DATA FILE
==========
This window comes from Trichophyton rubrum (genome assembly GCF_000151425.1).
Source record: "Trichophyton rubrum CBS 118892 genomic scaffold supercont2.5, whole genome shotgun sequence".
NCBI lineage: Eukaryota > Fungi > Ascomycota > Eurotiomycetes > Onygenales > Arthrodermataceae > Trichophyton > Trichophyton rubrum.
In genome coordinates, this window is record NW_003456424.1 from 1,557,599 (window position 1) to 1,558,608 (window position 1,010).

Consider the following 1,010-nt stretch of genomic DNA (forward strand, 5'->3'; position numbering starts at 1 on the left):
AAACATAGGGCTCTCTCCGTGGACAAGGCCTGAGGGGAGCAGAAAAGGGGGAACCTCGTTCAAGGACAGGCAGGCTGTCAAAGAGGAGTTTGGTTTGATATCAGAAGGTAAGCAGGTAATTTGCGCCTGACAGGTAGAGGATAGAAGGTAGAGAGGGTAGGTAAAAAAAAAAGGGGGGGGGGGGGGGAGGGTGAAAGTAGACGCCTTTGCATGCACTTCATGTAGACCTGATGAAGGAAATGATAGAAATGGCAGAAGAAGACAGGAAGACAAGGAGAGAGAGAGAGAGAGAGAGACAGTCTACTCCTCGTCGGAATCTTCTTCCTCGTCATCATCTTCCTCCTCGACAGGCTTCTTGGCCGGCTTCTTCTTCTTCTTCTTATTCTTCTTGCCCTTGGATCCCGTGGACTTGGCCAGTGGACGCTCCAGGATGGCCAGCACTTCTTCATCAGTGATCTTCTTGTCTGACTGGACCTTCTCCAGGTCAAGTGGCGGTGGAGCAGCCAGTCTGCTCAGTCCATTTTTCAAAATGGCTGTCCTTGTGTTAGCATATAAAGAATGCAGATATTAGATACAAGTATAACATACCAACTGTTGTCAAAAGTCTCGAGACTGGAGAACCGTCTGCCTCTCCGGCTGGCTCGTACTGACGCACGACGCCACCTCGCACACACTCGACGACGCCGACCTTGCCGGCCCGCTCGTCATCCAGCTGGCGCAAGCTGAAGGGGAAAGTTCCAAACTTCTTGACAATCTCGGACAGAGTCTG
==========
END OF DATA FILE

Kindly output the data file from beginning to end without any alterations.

This window comes from Trichophyton rubrum (genome assembly GCF_000151425.1).
Source record: "Trichophyton rubrum CBS 118892 genomic scaffold supercont2.5, whole genome shotgun sequence".
NCBI lineage: Eukaryota > Fungi > Ascomycota > Eurotiomycetes > Onygenales > Arthrodermataceae > Trichophyton > Trichophyton rubrum.
In genome coordinates, this window is record NW_003456424.1 from 1,557,599 (window position 1) to 1,558,608 (window position 1,010).

Consider the following 1,010-nt stretch of genomic DNA (forward strand, 5'->3'; position numbering starts at 1 on the left):
AAACATAGGGCTCTCTCCGTGGACAAGGCCTGAGGGGAGCAGAAAAGGGGGAACCTCGTTCAAGGACAGGCAGGCTGTCAAAGAGGAGTTTGGTTTGATATCAGAAGGTAAGCAGGTAATTTGCGCCTGACAGGTAGAGGATAGAAGGTAGAGAGGGTAGGTAAAAAAAAAAGGGGGGGGGGGGGGGAGGGTGAAAGTAGACGCCTTTGCATGCACTTCATGTAGACCTGATGAAGGAAATGATAGAAATGGCAGAAGAAGACAGGAAGACAAGGAGAGAGAGAGAGAGAGAGAGACAGTCTACTCCTCGTCGGAATCTTCTTCCTCGTCATCATCTTCCTCCTCGACAGGCTTCTTGGCCGGCTTCTTCTTCTTCTTCTTATTCTTCTTGCCCTTGGATCCCGTGGACTTGGCCAGTGGACGCTCCAGGATGGCCAGCACTTCTTCATCAGTGATCTTCTTGTCTGACTGGACCTTCTCCAGGTCAAGTGGCGGTGGAGCAGCCAGTCTGCTCAGTCCATTTTTCAAAATGGCTGTCCTTGTGTTAGCATATAAAGAATGCAGATATTAGATACAAGTATAACATACCAACTGTTGTCAAAAGTCTCGAGACTGGAGAACCGTCTGCCTCTCCGGCTGGCTCGTACTGACGCACGACGCCACCTCGCACACACTCGACGACGCCGACCTTGCCGGCCCGCTCGTCATCCAGCTGGCGCAAGCTGAAGGGGAAAGTTCCAAACTTCTTGACAATCTCGGACAGAGTCTG